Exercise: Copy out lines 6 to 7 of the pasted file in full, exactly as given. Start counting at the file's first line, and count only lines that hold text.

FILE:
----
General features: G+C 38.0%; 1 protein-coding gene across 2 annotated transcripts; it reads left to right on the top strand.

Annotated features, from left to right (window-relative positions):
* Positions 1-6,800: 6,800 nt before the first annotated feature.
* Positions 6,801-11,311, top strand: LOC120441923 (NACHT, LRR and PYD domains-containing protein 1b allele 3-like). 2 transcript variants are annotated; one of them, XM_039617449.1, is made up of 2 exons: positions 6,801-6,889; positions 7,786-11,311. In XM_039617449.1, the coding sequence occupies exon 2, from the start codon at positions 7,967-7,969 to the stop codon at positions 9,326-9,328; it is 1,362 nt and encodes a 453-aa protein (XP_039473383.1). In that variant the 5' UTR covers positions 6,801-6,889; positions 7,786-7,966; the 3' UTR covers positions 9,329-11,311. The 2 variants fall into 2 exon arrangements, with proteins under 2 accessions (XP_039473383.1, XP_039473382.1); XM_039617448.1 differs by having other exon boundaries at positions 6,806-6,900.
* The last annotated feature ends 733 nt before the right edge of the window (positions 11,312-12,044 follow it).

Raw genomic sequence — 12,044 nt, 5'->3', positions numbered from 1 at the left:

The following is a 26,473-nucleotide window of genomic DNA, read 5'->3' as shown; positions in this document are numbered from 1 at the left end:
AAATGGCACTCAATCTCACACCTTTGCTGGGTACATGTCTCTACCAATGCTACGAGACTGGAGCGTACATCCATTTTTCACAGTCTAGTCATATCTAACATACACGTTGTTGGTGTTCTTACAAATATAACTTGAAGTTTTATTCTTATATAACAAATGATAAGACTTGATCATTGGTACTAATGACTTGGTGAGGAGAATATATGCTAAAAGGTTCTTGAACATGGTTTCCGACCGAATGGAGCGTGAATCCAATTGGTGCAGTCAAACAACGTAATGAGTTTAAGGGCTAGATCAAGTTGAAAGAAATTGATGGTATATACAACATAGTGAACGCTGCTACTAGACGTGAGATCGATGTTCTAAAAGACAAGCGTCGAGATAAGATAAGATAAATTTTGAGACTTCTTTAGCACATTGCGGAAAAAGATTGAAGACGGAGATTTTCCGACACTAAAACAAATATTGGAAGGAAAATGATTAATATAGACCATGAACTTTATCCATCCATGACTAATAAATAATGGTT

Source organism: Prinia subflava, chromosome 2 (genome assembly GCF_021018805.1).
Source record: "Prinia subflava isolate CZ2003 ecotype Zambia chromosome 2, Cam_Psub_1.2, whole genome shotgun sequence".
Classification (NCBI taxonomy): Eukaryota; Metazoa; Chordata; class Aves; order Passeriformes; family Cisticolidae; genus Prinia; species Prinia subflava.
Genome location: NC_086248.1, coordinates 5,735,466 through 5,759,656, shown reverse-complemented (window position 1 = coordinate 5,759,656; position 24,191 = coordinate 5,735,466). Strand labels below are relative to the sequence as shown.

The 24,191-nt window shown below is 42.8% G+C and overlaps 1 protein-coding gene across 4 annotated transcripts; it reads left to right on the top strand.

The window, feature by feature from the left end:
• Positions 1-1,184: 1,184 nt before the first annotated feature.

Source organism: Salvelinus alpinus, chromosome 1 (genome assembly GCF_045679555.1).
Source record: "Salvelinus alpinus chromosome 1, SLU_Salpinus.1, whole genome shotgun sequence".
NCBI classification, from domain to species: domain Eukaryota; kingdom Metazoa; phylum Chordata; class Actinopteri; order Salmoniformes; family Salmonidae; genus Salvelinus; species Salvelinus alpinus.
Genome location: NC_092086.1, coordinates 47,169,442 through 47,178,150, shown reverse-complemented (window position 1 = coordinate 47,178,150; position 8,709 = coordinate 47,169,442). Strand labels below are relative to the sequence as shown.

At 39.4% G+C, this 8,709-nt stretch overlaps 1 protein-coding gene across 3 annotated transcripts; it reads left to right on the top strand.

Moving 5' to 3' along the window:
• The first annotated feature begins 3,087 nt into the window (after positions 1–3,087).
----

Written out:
Raw genomic sequence — 12,044 nt, 5'->3', positions numbered from 1 at the left:

The following is a 26,473-nucleotide window of genomic DNA, read 5'->3' as shown; positions in this document are numbered from 1 at the left end: